It’s a big day for the Amazon of the decentralized internet — OpenSea now has an app for iOS and Android. For most companies, having a mobile app is a milestone you’d reach before hitting a $1.5 billion valuation. But like any store — whether you’re selling NFT art or not — there’s a hefty price to pay for app store transactions, whether you’re on Android or iOS. That’s possibly why OpenSea’s shiny, new app is only for browsing NFTs, not for buying or selling them. For context, OpenSea saw $3.4 billion in trading volume across two million transactions in August. With Apple and Google taking 30% of in-app transactions, if that volume had been traded on the new app… What’s 30% of $3.4 billion?

Perhaps more of a roadblock, there’s still no way to make in-app payments with crypto. If OpenSea wanted to support buying and selling, it would have to build out its infrastructure for USD payments and push more users towards it. But part of the appeal of OpenSea is that it’s a crypto native platform, largely reliant on the Ethereum blockchain which gives people easier access to information about when an NFT was minted, who minted it, how it’s been traded, etc. It could upset the existing ecosystem of users if the startup pushed the platform towards being more dollar-friendly.

On the OpenSea app, users can connect their profile, browse NFTs, favorite NFTs, search and filter NFTs, and view collection and item stats. When you view an NFT in the app, a button appears that lets you share the NFT outside of the app. Rarible, another NFT marketplace, released a mobile app about a month ago. Like OpenSea’s app, on the Rarible app, you can only browse NFTs, not buy, sell, or trade them.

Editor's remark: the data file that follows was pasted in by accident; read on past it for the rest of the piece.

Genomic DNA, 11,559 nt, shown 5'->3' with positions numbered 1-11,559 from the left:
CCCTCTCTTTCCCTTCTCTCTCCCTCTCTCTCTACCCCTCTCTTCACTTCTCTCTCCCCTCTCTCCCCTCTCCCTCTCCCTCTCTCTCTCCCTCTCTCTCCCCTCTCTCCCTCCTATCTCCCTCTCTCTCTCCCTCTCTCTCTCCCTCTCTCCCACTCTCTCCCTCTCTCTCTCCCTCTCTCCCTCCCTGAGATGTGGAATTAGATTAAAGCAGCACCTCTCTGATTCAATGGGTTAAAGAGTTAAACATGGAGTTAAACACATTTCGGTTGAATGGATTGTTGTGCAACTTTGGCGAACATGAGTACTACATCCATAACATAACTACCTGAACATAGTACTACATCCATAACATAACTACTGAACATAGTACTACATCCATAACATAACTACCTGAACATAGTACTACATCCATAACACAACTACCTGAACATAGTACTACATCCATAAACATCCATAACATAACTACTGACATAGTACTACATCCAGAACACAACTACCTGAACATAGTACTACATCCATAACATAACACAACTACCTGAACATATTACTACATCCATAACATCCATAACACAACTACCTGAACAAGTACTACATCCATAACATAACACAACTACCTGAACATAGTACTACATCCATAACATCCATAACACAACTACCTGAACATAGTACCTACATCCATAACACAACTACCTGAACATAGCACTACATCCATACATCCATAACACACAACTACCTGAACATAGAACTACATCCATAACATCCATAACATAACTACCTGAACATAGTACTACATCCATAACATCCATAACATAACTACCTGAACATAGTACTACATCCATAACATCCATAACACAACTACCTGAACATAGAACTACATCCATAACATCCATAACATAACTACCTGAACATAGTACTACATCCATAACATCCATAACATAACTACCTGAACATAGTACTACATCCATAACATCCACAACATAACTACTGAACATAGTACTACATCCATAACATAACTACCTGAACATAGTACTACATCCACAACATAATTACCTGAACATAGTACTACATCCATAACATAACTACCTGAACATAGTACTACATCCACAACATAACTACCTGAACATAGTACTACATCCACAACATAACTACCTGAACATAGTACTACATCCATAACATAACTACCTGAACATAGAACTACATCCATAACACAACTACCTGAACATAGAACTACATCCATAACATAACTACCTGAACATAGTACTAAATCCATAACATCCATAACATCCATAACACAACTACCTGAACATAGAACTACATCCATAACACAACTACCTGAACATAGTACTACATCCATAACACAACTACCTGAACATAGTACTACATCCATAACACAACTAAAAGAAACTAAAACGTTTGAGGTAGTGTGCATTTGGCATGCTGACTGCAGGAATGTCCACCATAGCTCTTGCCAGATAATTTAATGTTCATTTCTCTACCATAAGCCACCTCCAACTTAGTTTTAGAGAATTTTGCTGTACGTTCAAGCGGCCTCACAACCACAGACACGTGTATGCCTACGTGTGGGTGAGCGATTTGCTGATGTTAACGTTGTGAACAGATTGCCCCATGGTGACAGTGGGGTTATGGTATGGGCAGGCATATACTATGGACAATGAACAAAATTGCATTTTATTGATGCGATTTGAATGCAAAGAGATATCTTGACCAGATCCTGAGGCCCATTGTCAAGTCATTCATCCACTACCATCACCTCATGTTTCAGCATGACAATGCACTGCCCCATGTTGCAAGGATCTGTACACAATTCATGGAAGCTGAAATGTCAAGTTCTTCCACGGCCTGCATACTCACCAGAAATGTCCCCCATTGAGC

Image Credits: OpenSea

OpenSea hasn’t yet responded to questions from TechCrunch about the company’s plans for the app, including whether or not users might one day be able to buy and sell NFTs in the app. It wouldn’t be the first time that crypto was exchanged on an app, as even PayPal now lets you pay with crypto. Instead, perhaps the app can offer a way to help new users onboard into the NFT space, giving them an easy, user-friendly way to browse NFT art without knowing anything about wallets or blockchains or apes.

This app was unveiled just days after an OpenSea executive was accused of trading NFTs on insider information. The company announced on its blog Wednesday that the employee has since resigned.

#apps, #cryptocurrency, #nfts, #opensea

Cryptocurrency launchpad hit by $3 million supply chain attack

Cryptocurrency launchpad hit by $3 million supply chain attack

Enlarge (credit: Austin Distel)

SushiSwap’s chief technology officer says the company’s MISO platform has been hit by a software supply chain attack. SushiSwap is a community-driven decentralized finance (DeFi) platform that lets users swap, earn, lend, borrow, and leverage cryptocurrency assets all from one place. Launched earlier this year, Sushi’s newest offering, Minimal Initial SushiSwap Offering (MISO), is a token launchpad that lets projects launch their own tokens on the Sushi network.

Unlike cryptocurrency coins that need a native blockchain and substantive groundwork, DeFi tokens are an easier alternative to implement, as they can function on an existing blockchain. For example, anybody can create their own “digital tokens” on top of the Ethereum blockchain without having to recreate a new cryptocurrency altogether.

Attacker steals $3 million in Ethereum via one GitHub commit